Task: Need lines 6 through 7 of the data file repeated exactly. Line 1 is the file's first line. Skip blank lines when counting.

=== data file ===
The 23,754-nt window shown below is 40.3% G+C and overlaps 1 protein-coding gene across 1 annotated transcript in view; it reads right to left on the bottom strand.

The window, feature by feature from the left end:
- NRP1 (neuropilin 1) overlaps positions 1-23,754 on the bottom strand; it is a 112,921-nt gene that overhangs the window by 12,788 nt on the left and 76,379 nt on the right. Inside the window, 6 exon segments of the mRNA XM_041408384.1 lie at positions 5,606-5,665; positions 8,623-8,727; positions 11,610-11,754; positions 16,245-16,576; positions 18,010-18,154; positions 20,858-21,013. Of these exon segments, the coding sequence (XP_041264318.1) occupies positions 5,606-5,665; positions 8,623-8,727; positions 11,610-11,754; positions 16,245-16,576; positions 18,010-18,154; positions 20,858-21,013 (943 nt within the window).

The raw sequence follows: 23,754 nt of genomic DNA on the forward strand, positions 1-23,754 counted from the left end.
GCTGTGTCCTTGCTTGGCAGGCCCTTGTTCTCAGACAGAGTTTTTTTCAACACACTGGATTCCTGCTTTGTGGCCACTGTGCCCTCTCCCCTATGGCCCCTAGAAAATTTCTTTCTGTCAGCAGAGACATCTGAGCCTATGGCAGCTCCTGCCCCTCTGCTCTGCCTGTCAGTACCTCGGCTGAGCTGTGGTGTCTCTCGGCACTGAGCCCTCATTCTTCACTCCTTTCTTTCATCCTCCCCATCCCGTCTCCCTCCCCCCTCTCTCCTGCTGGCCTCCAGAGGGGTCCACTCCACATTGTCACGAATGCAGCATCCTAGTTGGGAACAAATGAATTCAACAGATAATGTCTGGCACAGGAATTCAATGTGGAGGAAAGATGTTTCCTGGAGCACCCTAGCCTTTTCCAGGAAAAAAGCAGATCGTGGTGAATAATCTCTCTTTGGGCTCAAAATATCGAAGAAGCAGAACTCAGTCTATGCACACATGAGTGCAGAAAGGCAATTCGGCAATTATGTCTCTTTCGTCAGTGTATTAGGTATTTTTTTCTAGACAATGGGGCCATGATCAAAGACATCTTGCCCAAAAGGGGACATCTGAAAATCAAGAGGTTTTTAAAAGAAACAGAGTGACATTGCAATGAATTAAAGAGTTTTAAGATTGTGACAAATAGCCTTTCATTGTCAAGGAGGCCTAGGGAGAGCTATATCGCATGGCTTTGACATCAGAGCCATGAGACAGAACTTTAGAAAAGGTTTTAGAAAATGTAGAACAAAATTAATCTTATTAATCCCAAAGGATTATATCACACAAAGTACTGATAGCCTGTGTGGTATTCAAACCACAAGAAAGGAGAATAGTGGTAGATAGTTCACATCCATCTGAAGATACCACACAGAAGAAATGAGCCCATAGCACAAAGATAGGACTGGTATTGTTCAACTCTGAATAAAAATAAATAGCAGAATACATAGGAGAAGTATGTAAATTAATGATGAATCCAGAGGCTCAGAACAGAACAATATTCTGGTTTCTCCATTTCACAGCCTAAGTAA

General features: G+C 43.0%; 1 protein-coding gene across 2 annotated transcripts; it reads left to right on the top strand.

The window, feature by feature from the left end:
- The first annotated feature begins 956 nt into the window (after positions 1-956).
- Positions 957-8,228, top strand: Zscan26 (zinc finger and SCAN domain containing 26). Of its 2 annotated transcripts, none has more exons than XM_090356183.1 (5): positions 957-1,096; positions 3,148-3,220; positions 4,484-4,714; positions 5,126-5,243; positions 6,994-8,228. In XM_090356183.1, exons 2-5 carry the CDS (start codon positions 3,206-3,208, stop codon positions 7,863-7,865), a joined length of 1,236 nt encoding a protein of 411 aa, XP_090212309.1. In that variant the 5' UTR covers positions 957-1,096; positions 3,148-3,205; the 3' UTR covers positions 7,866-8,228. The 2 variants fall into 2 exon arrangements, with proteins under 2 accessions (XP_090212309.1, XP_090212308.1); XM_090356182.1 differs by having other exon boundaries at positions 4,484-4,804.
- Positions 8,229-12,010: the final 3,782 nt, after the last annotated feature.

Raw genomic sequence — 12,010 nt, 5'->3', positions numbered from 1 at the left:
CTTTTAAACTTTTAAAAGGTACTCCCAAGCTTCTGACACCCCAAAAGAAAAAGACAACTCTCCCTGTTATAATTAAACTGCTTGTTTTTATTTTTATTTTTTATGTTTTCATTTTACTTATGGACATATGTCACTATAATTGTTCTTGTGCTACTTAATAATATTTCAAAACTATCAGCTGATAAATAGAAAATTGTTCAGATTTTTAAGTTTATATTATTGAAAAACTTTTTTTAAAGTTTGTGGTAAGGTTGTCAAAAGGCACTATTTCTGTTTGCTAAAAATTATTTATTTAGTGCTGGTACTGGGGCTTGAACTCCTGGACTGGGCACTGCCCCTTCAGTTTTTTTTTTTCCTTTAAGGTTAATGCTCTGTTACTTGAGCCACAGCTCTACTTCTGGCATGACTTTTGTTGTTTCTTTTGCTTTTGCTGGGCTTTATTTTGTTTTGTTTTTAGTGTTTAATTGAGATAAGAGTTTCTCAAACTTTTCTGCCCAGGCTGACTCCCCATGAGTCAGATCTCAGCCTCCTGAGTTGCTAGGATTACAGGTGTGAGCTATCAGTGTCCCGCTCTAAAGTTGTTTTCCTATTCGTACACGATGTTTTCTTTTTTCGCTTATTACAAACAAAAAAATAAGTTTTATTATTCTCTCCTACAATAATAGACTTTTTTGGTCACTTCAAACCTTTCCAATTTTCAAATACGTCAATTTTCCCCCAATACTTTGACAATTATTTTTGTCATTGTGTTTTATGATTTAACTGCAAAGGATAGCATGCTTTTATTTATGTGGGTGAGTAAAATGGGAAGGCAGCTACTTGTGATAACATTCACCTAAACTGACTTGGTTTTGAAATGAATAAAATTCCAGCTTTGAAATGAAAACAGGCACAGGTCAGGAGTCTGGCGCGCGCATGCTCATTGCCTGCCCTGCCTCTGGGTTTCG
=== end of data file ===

General features: G+C 43.0%; 1 protein-coding gene across 2 annotated transcripts; it reads left to right on the top strand.

The window, feature by feature from the left end: